A recent report by UConn education researchers on Connecticut’s new System for Educator Evaluation and Development (SEED) has the potential to impact every public school student in the state.
“Teachers have been identified as the No. 1 school-level influence on students’ achievement,” says Morgaen Donaldson, assistant professor of educational leadership in the Neag School of Education. “That means for students to score high and reach their full potential, teachers need to score high and work to reach their full potential. So for parents, grandparents, and anyone connected with a child, our work evaluating the SEED program is helping ensure students get the high-quality teachers they need to succeed.”
Mandated by the state General Assembly as part of aggressive legislation passed in 2012 to improve the quality of state schools and raise student achievement scores, the study was conducted by Donaldson and six other researchers from the Neag School’s Center for Education Policy Analysis. Among other results, it concludes that with additional administrative support and better-executed implementation, the SEED model has the potential for “even greater gains.”
Although teacher unions have criticized SEED for basing close to half of a teacher’s performance evaluation on their students’ performance, data gathered from the 14 school districts piloting the evaluation system during 2012-13 show that changes in mindset and practice are essential to the kind of teacher growth and improvement SEED was designed to achieve. These changes include:
- Teachers spending more time on self-assessment and goal-setting;
- Teachers more carefully considering how to best meet the individual needs and challenges of current students;
- Principals and other administrators conducting more frequent classroom visits to observe teachers at work.
More than half of participating teachers and administrators rated their post-observation conferences to be “valuable” or “very valuable.” For both groups, however, the time needed to prepare and take part in rigorous observations, develop lesson plans tailored to individual students, and fulfill other SEED requirements was an issue. In addition, the time and funds required for much-needed professional development were cited in the report as an ongoing challenge.
Improvements recommended by Neag researchers include increased opportunities for teachers to learn about SEED; programs to build the skills and abilities of teacher evaluators; help with teacher goals setting; and a system for the state to continue to track and improve the program.
Additional resources needed
“I think it’s clear from our report that most districts will need added resources to carry out SEED, because even in districts with significant resources, teachers and administrators can be spread thin,” says Donaldson. “But the fact that behaviors were changing because of SEED is small but important evidence that shows what SEED can do. It’s going to be hard for educators to perform all that SEED expects without the necessary resources. But if those resources are made available, the impact on K-12 students can be huge. Better teacher performance will mean better student performance.”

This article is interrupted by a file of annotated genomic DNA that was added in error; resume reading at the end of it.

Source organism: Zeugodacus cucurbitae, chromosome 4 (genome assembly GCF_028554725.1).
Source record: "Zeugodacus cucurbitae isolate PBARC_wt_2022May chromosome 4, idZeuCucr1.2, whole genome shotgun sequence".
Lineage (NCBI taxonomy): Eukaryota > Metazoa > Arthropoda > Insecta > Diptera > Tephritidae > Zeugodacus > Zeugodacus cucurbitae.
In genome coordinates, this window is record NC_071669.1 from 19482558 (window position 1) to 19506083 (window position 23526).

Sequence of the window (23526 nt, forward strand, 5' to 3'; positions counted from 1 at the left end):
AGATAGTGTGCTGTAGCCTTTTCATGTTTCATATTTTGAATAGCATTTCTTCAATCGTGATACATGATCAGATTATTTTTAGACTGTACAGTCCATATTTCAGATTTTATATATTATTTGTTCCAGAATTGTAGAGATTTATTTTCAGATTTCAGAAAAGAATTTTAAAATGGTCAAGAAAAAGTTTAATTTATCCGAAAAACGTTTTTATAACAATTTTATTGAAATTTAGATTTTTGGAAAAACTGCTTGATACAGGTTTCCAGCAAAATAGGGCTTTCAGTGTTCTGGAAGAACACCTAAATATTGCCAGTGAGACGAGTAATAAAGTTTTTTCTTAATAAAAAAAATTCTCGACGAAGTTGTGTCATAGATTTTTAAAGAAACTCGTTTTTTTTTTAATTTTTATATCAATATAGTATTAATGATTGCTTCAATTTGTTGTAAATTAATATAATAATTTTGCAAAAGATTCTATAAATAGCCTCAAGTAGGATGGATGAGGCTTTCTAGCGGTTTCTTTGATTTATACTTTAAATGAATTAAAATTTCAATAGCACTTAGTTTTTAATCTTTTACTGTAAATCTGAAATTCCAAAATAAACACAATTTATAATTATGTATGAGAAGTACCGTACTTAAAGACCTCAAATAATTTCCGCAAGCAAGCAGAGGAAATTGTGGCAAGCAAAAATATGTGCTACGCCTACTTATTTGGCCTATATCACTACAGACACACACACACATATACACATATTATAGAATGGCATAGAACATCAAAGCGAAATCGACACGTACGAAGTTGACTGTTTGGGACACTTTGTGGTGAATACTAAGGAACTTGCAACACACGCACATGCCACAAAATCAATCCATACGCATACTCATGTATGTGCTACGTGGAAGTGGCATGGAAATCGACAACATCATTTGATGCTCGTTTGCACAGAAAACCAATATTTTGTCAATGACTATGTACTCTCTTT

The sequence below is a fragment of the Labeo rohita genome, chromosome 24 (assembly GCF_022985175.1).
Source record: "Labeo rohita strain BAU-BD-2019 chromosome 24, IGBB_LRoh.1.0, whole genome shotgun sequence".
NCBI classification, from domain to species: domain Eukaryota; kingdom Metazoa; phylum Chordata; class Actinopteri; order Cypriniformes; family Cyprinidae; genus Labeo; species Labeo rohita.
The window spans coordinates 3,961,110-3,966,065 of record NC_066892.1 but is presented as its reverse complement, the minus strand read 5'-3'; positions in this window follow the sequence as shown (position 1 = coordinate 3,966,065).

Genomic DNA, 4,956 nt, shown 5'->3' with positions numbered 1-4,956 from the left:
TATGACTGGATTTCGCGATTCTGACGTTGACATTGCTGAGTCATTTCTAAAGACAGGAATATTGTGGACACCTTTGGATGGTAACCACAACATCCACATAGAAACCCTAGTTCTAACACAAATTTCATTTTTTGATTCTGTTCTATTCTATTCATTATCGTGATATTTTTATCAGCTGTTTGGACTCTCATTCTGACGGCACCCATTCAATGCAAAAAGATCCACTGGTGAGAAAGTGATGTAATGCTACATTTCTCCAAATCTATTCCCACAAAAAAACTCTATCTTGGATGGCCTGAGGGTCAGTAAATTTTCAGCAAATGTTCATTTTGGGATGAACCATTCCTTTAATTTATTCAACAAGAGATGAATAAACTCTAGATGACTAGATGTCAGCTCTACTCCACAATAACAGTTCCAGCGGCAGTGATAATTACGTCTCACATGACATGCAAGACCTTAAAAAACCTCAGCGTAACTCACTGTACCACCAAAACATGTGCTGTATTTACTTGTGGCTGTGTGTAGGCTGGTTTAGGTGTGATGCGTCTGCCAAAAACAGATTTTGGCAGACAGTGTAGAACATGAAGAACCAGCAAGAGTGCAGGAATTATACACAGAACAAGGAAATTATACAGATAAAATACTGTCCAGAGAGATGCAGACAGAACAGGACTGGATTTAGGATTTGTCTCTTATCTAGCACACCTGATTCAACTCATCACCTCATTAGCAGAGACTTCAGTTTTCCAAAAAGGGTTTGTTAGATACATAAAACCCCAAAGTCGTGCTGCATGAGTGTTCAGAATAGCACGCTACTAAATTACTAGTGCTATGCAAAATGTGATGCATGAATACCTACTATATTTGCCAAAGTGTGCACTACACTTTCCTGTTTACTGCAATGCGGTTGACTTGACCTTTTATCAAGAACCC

While responses to the Neag researchers’ findings from education officials like American Federation of Teachers Connecticut President Melodie Peters have been cautiously neutral, Bridgeport Education Association President Gary Peluchette told the Connecticut Post his concern is that SEED focuses more on “chasing a test score than best practices.”
However, Connecticut Education Commissioner Stefan Pryor told the Hartford Courant that the Neag report gives “added confidence that the system has the potential to improve instruction for our students, and that the state can make implementation even better through continued and improved supports provided to teachers, schools, and districts. The fact that Neag researchers find there is potential for this system to lead to improvement in both teacher practice and student learning is profoundly important.”
Although many school districts are still figuring out how best to implement it, the SEED model went statewide at the start of the 2013-14 school year. Its process calls for teachers to be rated on a four-step scale as “exemplary,” “proficient,” “developing,” or “below standard.” In the pilot districts, 73 percent of teachers met criteria for “proficient” and 23 percent for “exemplary.”
The fact that Connecticut now has consistent, statewide evaluation standards for all public school teachers is one of the model’s biggest pluses, Donaldson says: “Between SEED and the introduction of the Common Core [State Standards], our school systems are going through huge, unprecedented changes. But if carried out well, the result of these ambitious reforms could be young people who are better educated and more skilled, and that really could make a difference in the future of our state, country, and world.”